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The epigenetic basis of drug response

Inter-individual differences in reaction to drugs and pharmacological treatments can cause adverse drug reactions. Understanding the genetic/epigenetic basis of this observation will improve drug design and testing.
The epigenetic basis of drug response
The liver constitutes the primary organ for the metabolism of drugs and xenobiotic substances. The differential response to drugs among individuals can not only limit efficacy but also cause drug-induced liver injury. Genetic polymorphisms in genes encoding enzymes involved in drug metabolism can partly explain the variability in responses to pharmacological treatment. Recent evidence suggests that epigenetic modifications such as DNA hydroxymethylation influence liver function and development.

The EU-funded INTERDRUG (Epigenetic mechanisms underlying inter-individual differences in drug response and hepatic disease) project analysed the genetic basis of these inter-individual differences and developed tools for studying epigenetic contributors.

Sequencing data from more than 6 500 individuals demonstrated great variability in phase I and phase II enzymes as well as drug transporters. These findings underscored the shortcomings of current pharmacogenetic tests and highlighted the need to include these rare genetic variants in drug screening tests.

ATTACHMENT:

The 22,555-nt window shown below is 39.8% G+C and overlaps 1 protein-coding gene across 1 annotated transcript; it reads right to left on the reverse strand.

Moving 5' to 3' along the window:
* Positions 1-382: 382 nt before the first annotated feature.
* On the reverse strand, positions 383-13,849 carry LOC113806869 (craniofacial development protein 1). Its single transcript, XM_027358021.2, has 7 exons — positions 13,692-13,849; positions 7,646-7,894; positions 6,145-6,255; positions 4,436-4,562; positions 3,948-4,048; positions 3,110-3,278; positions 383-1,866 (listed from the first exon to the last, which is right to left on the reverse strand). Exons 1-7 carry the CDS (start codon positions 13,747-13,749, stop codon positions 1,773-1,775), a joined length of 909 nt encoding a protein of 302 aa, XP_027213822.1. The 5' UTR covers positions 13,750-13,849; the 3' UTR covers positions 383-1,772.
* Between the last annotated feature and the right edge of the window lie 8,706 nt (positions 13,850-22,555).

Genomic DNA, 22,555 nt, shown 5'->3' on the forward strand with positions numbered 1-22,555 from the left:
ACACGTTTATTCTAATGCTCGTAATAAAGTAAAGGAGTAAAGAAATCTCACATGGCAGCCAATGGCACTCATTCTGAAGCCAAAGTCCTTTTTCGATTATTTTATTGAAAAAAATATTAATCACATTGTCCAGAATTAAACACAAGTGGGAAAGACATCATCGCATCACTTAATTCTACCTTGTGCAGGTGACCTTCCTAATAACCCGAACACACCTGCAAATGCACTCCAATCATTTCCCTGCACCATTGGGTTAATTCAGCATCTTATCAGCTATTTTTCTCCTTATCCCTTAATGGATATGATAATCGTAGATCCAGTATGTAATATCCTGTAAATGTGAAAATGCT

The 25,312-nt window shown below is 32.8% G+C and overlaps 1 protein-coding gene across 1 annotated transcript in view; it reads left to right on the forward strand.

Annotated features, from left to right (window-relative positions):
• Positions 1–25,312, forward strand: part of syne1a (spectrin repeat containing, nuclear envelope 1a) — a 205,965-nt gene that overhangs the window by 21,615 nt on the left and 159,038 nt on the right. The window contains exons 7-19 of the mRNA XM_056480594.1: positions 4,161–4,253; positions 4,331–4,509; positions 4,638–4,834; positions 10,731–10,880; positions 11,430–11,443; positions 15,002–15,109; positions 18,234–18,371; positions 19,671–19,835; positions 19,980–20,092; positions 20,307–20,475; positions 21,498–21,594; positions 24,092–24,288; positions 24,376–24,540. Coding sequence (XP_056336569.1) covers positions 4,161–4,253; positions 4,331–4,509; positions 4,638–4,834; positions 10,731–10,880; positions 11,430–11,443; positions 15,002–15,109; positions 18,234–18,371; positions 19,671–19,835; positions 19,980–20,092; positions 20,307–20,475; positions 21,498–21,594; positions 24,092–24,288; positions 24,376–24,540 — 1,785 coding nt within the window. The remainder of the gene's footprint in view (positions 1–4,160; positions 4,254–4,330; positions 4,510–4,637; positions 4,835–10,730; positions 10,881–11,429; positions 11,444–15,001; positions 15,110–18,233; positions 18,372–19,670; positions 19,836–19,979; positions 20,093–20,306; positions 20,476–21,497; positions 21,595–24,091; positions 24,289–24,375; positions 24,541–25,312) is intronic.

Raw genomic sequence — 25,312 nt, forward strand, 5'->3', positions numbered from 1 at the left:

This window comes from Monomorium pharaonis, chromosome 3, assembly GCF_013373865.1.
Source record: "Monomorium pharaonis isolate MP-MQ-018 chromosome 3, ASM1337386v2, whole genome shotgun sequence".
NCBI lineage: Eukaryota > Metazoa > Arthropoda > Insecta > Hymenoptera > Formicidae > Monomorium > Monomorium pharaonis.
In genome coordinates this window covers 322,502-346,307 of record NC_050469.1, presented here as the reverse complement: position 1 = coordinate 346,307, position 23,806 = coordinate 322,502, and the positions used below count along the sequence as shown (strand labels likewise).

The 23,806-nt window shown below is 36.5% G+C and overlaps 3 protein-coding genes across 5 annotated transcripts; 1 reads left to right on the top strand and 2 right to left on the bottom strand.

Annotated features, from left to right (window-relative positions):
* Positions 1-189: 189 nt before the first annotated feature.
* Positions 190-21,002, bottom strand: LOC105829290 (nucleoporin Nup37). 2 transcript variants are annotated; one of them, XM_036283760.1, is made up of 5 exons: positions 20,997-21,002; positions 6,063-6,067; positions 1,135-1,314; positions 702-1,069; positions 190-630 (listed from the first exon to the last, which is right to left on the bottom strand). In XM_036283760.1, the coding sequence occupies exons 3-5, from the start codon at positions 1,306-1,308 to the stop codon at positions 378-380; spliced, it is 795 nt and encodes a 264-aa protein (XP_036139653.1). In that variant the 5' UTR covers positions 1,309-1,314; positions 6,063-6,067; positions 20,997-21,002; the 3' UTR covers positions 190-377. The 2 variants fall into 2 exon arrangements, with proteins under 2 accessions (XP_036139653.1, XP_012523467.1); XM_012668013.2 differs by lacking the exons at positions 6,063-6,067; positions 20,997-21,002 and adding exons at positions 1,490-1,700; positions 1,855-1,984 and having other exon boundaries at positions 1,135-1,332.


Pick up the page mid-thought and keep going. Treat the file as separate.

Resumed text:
For epigenetic analysis, the consortium developed an assay capable of resolving both 5-hydroxymethylcytosine and 5-methylcytosine profiles. Their results suggested that the control of hepatic genes relied on both gene- and site-specific epigenetic variability and that previous analysis methods do not accurately reflect hepatic epigenetic profiles.

As a more sensitive model for pharmaceutical and toxicological applications, scientists employed primary human hepatocytes. However, their rapid dedifferentiation in culture significantly limited their use in long-term functional studies. Proteomic and transcriptomic analysis indicated that the downregulation of hepatic genes was due to changes in non-coding RNAs, including miRNAs that could be delayed using small molecule inhibitors. To avoid hepatocyte dedifferentiation, researchers developed a three-dimensional hepatic model system that retained hepatocyte function for over five weeks.

Collectively, the findings of the INTERDRUG study provided a deeper understanding of the mechanisms underlying hepatic gene regulation. Furthermore, the researchers developed novel technologies that permit physiologically relevant studies of liver function and improve the prediction of drug toxicity thus facilitating a wider dissemination of personalized medicine.

Related information


Drug, liver, epigenetic modifications, INTERDRUG, hepatocyte
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